The Peloponnesian War ravaged Greece from 431-404 BCE. It was an epic and convoluted struggle that pitted Greek against Greek in a battle to the death over differing ideals about freedom and independence/autonomy. While the Greek city states of Sparta and Athens had demonstrated that they could, in fact, work together to defeat the Persians only decades earlier, their vastly different approaches brought then into a conflict that would last for decades, leaving thousands of Greeks dead, city-states destroyed and ultimately made the Hellenistic people critically vulnerable to other external powers. The concept of autonomy or freedom which the Athenians believed themselves to be fighting for and which the Spartans believed themselves to be fighting to achieve points to the very nature of Greek values, and the fundamental differences that defined the Greek life of the Polis in the Classical age. This made the Peloponnesian war critically impactful on Greek society, life and culture both in the 5th century BCE when it took place and in the centuries to come as ultimately that freedom and autonomy was lost by external powers.
Athens, in sharp contrast to Sparta, was a fiercely and arguably radical democracy, which prided itself on freedom and equality, which Pericles contrasts sharply with the Spartan rigid and militaristic oligarchy in his funeral speech after the beginning of the war. For Pericles, and even for Thucydides himself, freedom was the most important Athenian virtue which led, in turn to happiness, and duty to the state was paramount. For Athens, freedom implied a necessarily democratic society, free of the potential tyranny of oligarchic or totalitarian regimes. Freedom insisted that class could not limit the voice of the people, and it prided itself on its philosophers and orators in the public sphere. In fact, Athens was so emphatic about their view of freedom and democracy that they often forced it upon other city-states and enforced the imposition by Triremes. The democratic ideal became more and more radical as Athens gained more power and territory after the defeat of the Persians, and their goals while potentially noble also became problematic for other city-states who had a much different concept of independence and autonomy – states like Sparta.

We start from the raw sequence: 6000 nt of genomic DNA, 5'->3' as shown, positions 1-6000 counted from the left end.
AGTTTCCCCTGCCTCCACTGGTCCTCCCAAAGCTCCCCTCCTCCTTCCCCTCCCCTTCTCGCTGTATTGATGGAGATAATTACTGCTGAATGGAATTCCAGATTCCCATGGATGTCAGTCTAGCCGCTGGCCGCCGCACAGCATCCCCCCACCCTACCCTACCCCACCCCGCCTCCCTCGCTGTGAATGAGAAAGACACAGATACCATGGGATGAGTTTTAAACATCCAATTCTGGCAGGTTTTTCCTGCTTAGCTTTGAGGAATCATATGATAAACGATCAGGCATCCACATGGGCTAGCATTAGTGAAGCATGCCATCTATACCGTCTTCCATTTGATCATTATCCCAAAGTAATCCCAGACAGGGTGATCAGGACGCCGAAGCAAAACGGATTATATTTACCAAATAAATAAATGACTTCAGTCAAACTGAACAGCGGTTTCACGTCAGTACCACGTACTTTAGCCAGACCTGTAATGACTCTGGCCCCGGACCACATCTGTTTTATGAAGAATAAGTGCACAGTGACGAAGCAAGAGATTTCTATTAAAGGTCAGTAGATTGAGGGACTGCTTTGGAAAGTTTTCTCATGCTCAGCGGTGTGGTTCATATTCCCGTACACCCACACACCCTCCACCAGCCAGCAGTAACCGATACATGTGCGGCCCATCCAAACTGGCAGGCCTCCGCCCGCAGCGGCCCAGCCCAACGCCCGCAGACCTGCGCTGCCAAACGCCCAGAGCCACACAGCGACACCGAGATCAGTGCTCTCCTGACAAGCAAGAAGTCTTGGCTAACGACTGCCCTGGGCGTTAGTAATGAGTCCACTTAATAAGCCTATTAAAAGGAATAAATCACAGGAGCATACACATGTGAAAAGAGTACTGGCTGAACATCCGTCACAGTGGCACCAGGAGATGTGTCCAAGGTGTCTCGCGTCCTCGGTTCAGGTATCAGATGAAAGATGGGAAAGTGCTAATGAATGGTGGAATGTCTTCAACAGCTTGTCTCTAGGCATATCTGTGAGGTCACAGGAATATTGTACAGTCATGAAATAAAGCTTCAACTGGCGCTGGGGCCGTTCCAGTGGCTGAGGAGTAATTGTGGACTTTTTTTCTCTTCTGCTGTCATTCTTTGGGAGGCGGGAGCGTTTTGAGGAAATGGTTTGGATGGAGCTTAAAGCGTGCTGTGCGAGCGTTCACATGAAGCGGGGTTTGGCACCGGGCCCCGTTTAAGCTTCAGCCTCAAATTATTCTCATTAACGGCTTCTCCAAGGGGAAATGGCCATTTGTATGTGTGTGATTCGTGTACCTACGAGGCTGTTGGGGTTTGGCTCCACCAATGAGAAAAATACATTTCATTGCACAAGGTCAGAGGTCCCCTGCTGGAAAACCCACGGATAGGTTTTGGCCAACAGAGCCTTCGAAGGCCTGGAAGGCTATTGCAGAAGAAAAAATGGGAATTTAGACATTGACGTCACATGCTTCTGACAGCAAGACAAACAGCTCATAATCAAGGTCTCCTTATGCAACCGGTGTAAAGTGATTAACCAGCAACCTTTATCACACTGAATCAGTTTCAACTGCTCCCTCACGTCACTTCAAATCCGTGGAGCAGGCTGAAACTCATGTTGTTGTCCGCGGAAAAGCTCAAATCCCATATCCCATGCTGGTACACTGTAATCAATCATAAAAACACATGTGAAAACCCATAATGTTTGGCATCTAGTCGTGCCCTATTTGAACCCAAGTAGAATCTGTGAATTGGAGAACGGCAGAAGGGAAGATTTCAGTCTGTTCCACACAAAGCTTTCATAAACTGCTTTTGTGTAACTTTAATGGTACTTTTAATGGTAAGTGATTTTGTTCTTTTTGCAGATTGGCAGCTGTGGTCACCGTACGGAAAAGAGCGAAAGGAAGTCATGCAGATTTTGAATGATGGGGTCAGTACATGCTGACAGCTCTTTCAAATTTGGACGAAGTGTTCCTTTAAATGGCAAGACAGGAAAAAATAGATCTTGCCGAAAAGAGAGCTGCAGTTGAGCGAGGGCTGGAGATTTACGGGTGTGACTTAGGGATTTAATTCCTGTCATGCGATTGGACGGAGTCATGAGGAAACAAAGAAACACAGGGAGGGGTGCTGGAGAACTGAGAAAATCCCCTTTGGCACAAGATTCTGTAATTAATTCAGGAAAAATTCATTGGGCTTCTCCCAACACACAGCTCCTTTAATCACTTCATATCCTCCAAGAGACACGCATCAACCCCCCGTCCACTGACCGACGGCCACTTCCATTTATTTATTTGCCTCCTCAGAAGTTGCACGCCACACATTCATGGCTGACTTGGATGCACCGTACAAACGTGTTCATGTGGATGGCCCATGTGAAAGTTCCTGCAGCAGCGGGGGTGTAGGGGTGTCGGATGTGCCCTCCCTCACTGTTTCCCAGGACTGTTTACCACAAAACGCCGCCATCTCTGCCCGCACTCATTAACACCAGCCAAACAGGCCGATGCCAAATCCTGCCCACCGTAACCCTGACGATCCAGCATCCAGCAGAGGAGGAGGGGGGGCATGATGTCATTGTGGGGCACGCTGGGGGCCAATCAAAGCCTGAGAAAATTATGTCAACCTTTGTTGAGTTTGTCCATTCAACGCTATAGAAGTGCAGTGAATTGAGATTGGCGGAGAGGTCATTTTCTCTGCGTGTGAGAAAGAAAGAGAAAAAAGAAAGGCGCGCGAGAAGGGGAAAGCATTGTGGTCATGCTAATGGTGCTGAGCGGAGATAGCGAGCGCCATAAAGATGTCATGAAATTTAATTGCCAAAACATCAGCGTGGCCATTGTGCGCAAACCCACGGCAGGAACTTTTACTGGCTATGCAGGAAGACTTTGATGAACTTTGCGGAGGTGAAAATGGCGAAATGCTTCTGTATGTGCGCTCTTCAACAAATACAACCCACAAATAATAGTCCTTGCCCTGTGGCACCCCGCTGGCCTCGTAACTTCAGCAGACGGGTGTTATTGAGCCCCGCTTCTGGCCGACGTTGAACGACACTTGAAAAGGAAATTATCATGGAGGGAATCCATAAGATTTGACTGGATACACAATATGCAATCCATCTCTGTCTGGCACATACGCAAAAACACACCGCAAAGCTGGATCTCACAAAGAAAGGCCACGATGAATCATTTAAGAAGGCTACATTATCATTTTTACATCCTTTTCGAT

The Spartan – and in fact the overwhelming consenting Greek opinion – of independence and autonomy was vastly different than that of imperialistic Athens, which explains why, as the long walls of Athens fell after their ultimate concession, it was done to music and song. For the majority of Greece, autonomy was synonymous with self-rule. And the independent governance of individual city-states defined not only their culture and values but also in many ways their identities. Sparta, in fact, proclaimed the downfall of Athens as the initial push toward Hellenistic freedom. Ironically, however, the Peloponnesian war began because of the Spartan perception of growing Athenian power, rather than a list of specific grievances, fearing the growth of Athenian power and potential and the lack of their own influence as a militaristic power.
Regardless of right or wrong, causes or originations of the Peloponnesian conflict, two things remain clear. First, it cost thousands of Greeks their lives, many more than in the Persian war, and in some cases wiping out entire family lines. Second, the Peloponnesian drew a line in the sand between the Golden Age of Classical Greece in the fifth century and its decline and ultimate succumbing to first the Persians and then Philip of Macedonia. Perhaps Thucydides’ dire pessimism throughout his History was correct all along when it proclaimed that war and strife were simply inevitable consequences of the human condition, and that nothing could be done to assuage the flow of Hellenistic blood in the search for glory. Or perhaps the gods deemed to punish both Athens and Sparta for the vice of hubris – Athens for creating an imperialistic ideal society and attempting to force it upon others, and Sparta for daring to topple one empire only to create another one destine to fail as well. Ultimately, however, the difference in opinion over what freedom and autonomy ultimately meant in the context of Hellenistic values cost thousands of Greek lives and ultimately the very same independence and autonomy that led to the conflict in the first place.
 Thucydides, “The History of the Peloponnesian War, Book 2.34-46” The Internet Classics Archive, 1994-2009, accessed June 20, 2016, http://classics.mit.edu/Thucydides/pelopwar.html
 Victor Davis Hanson, A War Like No Other (New York, New York: Random House, 2005, 13.
 Claudia Zatta, “Conflict, People and City-Space: Some Exempla from Thucydides’ History,” Classical Antiquity 30, no. 2 (October 2011): 318-350.
 Hanson, pg. 9.
 Thucydides, 1.23.6; 1.88; 1.88.2
 Hanson, 13.
 Hanson, 293.
 Thucydides, 1.23.
 Hanson, 294
Hanson, Victor Davis. A War Like No Other. New York, New York: Random House, 2005.
Thucydides. “The History of the Peloponnesian War.” The Internet Classics Archive. 1994-209, accessed June 20, 2016. http://classics.mit.edu/Thucydides/pelopwar.html
Zatta, Claudia. “Conflict, People, and City-Space: Some Exempla from Thucydides’ History.” Classical Antiquity 30, no. 2 (October, 2011): 318-350.